I don’t know of one good leader who has not gone through a brutal, brutal realization that they were not the leader they once thought. It’s only at that point of transfiguration that you can become a real leader and learn how to put others before you.

I would argue that you cannot really be a leader until you have learned to give away credit for success to your team and clients and accept all failure as your own responsibility. Always.

Until you learn how to do that, you’re posing.

Why do you think your company kept growing and became such a phenomenal success?

First, COLLINS is no “phenomenal success.” I am so happy you think that. I would never, even for a moment, assume that. In fact, we don’t assume anything. We’re all just heads down with everyone, working.

Look, many think a real prize in design is some giant award you win, an “indelible mark” you place on an industry or on a company. Those are good achievements, for sure. But they are achievements of finality. Things you can put on resumes and shelves of awards to point up to, dust and polish. Again, all good.

We’ve been Ad Age’s Agency of the Year in Transformation or Design & Branding five times in the last six years. And we became D&D’s Design Agency of the Year, too. That is all astounding to us. Bonkers. We are beyond honored.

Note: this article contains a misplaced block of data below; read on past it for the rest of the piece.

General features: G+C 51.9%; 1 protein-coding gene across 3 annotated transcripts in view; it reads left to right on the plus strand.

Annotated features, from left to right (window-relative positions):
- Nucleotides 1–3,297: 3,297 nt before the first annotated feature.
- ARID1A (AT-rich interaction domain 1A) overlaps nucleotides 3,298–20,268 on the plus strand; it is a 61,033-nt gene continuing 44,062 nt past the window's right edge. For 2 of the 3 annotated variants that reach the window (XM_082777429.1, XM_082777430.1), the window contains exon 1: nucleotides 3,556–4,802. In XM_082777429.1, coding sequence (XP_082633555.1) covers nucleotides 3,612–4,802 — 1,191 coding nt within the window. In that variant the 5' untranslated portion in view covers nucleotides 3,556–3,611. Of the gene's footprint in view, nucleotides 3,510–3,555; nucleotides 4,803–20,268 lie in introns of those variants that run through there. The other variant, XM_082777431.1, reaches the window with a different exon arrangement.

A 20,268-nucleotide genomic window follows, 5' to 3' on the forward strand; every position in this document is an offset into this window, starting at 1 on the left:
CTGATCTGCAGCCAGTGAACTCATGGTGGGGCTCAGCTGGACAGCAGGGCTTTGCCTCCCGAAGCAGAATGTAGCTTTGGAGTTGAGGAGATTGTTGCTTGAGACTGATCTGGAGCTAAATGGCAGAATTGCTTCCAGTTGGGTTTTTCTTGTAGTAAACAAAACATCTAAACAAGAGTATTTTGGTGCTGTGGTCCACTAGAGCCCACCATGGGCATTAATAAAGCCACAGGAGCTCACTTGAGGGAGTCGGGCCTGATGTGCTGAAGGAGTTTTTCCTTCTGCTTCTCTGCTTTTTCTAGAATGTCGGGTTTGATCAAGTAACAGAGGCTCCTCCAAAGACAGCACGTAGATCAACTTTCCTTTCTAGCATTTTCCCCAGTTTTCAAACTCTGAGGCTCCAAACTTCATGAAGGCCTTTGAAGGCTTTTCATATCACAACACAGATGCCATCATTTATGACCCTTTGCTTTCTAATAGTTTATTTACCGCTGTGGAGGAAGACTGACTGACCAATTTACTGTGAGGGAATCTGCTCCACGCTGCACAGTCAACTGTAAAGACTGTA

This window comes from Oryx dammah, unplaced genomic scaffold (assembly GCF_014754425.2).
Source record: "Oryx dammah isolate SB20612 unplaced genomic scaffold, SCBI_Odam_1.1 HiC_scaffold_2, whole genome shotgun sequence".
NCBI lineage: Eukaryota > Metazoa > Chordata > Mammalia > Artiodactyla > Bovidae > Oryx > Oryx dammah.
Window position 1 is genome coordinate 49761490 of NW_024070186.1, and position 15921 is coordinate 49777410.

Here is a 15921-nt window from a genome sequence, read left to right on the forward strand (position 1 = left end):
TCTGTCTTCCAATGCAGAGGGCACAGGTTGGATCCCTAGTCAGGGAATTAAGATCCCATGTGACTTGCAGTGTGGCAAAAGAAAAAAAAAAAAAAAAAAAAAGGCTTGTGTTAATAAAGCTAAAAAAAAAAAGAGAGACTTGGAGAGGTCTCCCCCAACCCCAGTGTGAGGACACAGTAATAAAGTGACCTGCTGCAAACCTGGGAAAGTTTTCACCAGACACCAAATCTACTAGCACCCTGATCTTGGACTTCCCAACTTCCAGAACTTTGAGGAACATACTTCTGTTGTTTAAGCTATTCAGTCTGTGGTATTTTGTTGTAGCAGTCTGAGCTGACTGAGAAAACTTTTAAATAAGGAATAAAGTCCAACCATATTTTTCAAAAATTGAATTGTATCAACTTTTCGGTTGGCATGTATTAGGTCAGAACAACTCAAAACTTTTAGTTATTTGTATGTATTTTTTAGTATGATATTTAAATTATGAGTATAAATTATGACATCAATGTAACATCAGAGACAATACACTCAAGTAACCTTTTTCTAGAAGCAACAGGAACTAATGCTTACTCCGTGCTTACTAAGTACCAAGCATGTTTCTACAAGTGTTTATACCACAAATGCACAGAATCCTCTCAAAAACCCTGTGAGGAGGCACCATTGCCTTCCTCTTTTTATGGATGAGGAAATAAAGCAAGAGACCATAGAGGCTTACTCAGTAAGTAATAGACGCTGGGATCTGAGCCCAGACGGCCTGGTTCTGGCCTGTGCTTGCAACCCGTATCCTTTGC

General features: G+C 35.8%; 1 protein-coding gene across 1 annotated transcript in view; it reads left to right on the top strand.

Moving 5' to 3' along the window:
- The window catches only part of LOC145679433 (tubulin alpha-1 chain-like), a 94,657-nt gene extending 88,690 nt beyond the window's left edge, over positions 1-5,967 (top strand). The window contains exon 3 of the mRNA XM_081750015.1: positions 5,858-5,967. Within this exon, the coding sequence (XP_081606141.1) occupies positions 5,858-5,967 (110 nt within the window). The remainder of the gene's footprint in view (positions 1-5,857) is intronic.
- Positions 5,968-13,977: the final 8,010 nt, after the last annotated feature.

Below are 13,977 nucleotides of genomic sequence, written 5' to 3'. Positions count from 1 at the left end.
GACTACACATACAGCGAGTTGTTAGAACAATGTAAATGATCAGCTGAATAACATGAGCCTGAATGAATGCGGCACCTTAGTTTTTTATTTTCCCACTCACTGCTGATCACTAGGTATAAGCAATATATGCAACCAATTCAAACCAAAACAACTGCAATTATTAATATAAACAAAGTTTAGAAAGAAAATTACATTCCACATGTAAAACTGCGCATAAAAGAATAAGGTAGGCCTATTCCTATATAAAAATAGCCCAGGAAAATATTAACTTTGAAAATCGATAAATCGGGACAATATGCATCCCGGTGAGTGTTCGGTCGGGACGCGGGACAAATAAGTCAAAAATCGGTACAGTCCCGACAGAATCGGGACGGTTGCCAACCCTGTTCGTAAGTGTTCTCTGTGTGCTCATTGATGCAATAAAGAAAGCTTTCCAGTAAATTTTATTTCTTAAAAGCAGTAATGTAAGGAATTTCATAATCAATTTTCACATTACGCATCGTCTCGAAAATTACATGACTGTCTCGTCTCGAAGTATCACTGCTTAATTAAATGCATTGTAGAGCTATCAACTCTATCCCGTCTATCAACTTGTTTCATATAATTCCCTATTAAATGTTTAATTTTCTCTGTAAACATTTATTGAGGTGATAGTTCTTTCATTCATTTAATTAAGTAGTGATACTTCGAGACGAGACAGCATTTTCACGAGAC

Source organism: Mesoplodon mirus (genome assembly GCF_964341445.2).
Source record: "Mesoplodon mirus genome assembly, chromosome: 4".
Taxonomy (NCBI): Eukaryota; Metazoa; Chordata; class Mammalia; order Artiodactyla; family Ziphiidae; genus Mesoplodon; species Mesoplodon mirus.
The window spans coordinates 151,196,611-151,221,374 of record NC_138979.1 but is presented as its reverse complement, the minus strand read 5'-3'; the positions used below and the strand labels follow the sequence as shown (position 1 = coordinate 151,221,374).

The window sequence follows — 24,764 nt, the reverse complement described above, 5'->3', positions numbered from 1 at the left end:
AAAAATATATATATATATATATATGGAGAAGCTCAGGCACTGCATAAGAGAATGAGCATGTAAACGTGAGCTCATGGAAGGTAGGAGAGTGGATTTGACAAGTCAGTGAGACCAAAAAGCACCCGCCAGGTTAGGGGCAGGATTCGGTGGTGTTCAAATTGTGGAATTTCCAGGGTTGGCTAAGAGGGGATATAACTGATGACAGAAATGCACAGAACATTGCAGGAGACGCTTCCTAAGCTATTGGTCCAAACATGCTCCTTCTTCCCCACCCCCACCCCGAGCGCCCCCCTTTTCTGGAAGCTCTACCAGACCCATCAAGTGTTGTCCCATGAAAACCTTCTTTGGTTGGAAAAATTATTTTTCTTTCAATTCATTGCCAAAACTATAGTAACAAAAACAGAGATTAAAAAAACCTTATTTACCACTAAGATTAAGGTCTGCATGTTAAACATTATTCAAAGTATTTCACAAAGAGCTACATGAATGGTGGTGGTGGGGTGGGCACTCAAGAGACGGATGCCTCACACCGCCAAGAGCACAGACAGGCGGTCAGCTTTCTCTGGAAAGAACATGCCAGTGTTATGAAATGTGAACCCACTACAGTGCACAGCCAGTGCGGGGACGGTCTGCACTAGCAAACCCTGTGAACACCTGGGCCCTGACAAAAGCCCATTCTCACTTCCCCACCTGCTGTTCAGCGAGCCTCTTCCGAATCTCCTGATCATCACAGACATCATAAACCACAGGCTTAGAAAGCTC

But the reality is nothing is ever final. Things are always in the process of coming together, changing, always evolving. And that’s how we view ourselves. Always evolving.

We try to never take anything for granted here – our clients, our colleagues and our commitment to each other. We take pride in everything we touch. Whatever project we are lucky to have in front of us – large or small – we treat each one as if it is the most important thing we’ll ever do.

So, lately, we have taken our time on a few really important, large projects and clients we have. We’ve spent much of the last 12 months rethinking what the future of design, brand and business transformation might be. And our role within that. As a result, we chose not to pump out case study after case study at the rate we had the years before.

But now that work is ready to be launched. We did a small clip of some for Ad Age.

It includes our work with our friends and clients at Disney, Bose, YouTube, Guild and others.

We have a rule here: Act with confidence, but never act big. The minute you believe in any accolade or your own press, the Muses will leave you. And then you’re done. They dislike arrogance.

The way we see it, whatever recognition we received last year, last week or last night only gives us permission to turn the key in our front doors tomorrow morning in San Francisco and New York City and start it all over again.

That way our best work, I hope, is always yet to come.

Previous Story
Futures: Resilient Futures
Next Story
Why we started Ideas
Case Story